I won’t say it can’t happen here; that would be naive beyond belief. I will say that it’s a very bad idea to try force people into securing their access points. It would be much more workable if the manufacturers opted to make their equipment secure by default.
What do you think?]]>
While the manufacturers try to patch such vulnerabilities, users often don’t apply the patches and even if they do, determine hackers often find other ways in. As recently as October, 2009, a blogger who stumbled across a vulnerability in more than 65,000 Time Warner Cable customer routers says the routers are still vulnerable to remote attack, despite claims by the company that it patched the routers. A report by Wired found that 45 percent of 2,729 publicly accessible Linksys routers still had a default password in place.
And that is precisely why you should put this on your list as Golden Rule #3: Always change the default user name and password of any configurable device you put on your home network.]]>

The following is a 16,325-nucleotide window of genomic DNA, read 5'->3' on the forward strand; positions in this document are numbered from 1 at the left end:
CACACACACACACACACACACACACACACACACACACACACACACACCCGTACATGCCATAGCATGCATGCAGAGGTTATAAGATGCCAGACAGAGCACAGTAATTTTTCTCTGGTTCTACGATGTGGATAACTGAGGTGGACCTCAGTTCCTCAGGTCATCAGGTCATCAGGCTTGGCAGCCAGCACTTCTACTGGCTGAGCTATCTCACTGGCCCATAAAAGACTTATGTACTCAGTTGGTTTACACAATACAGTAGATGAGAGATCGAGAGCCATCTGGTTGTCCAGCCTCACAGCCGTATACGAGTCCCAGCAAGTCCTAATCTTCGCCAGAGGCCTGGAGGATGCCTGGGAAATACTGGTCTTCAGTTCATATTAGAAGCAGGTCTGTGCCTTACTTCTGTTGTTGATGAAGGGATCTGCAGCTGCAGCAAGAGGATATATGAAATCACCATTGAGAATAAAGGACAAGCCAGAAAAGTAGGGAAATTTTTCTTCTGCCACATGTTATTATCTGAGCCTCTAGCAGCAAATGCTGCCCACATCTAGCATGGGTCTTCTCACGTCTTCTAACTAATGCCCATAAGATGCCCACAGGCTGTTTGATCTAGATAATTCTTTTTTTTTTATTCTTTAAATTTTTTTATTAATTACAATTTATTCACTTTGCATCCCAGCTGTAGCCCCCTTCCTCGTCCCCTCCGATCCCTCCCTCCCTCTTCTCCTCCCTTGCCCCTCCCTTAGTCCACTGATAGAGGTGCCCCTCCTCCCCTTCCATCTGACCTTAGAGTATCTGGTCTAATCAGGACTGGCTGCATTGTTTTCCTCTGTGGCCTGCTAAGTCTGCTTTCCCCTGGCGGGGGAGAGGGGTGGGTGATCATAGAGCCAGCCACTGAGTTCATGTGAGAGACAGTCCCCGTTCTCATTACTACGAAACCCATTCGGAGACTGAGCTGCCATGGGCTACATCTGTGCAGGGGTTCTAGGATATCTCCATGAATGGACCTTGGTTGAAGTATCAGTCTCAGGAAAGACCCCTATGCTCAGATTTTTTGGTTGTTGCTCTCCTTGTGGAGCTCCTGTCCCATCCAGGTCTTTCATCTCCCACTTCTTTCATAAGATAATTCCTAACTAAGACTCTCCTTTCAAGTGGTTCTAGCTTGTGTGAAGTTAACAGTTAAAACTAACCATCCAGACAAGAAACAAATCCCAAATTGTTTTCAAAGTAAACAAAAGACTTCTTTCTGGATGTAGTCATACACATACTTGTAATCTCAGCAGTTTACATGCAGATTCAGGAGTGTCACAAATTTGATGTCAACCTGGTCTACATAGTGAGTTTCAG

Windows users will remember back before Windows XP Service Pack 2 was released that simply plugging your computer into your cable or DSL modem was almost certain to result in your being compromised in short order. (Who can forget the havoc that Sasser and other worms wreaked before Microsoft wised up and finally turned the firewall on by default?) Running naked with all ports open to the world is a gold-gilt invitation to every criminal and mischief maker on the Internet, and while running a software firewall is a good idea, it’s not nearly enough–crackers have known for some time how to disable the Window’s firewall.